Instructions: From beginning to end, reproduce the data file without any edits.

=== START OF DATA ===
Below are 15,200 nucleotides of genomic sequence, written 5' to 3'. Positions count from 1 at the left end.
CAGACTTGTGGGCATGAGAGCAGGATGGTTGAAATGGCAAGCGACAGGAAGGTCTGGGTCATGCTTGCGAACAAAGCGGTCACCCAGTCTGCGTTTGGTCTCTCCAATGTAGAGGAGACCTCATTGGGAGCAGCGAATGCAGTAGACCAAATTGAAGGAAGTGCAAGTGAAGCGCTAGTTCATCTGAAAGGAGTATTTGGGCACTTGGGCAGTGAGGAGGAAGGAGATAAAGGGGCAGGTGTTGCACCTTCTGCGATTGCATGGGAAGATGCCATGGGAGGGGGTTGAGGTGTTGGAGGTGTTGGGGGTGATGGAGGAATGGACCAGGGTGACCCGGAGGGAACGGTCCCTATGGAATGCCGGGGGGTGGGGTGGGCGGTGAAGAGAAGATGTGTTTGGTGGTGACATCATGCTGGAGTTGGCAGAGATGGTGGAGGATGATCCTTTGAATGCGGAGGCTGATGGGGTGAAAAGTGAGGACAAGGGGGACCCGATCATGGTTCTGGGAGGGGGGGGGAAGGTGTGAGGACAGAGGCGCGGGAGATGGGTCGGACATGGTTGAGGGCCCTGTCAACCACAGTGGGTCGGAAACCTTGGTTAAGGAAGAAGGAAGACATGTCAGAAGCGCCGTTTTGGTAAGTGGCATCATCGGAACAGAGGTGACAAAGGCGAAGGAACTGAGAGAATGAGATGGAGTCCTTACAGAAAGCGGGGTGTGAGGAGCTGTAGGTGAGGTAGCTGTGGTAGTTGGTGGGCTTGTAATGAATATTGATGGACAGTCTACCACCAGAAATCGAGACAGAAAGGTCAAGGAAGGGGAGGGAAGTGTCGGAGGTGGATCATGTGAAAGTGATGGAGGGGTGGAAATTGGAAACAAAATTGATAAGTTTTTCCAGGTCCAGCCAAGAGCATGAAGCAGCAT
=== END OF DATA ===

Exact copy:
Below are 15,200 nucleotides of genomic sequence, written 5' to 3'. Positions count from 1 at the left end.
CAGACTTGTGGGCATGAGAGCAGGATGGTTGAAATGGCAAGCGACAGGAAGGTCTGGGTCATGCTTGCGAACAAAGCGGTCACCCAGTCTGCGTTTGGTCTCTCCAATGTAGAGGAGACCTCATTGGGAGCAGCGAATGCAGTAGACCAAATTGAAGGAAGTGCAAGTGAAGCGCTAGTTCATCTGAAAGGAGTATTTGGGCACTTGGGCAGTGAGGAGGAAGGAGATAAAGGGGCAGGTGTTGCACCTTCTGCGATTGCATGGGAAGATGCCATGGGAGGGGGTTGAGGTGTTGGAGGTGTTGGGGGTGATGGAGGAATGGACCAGGGTGACCCGGAGGGAACGGTCCCTATGGAATGCCGGGGGGTGGGGTGGGCGGTGAAGAGAAGATGTGTTTGGTGGTGACATCATGCTGGAGTTGGCAGAGATGGTGGAGGATGATCCTTTGAATGCGGAGGCTGATGGGGTGAAAAGTGAGGACAAGGGGGACCCGATCATGGTTCTGGGAGGGGGGGGGAAGGTGTGAGGACAGAGGCGCGGGAGATGGGTCGGACATGGTTGAGGGCCCTGTCAACCACAGTGGGTCGGAAACCTTGGTTAAGGAAGAAGGAAGACATGTCAGAAGCGCCGTTTTGGTAAGTGGCATCATCGGAACAGAGGTGACAAAGGCGAAGGAACTGAGAGAATGAGATGGAGTCCTTACAGAAAGCGGGGTGTGAGGAGCTGTAGGTGAGGTAGCTGTGGTAGTTGGTGGGCTTGTAATGAATATTGATGGACAGTCTACCACCAGAAATCGAGACAGAAAGGTCAAGGAAGGGGAGGGAAGTGTCGGAGGTGGATCATGTGAAAGTGATGGAGGGGTGGAAATTGGAAACAAAATTGATAAGTTTTTCCAGGTCCAGCCAAGAGCATGAAGCAGCAT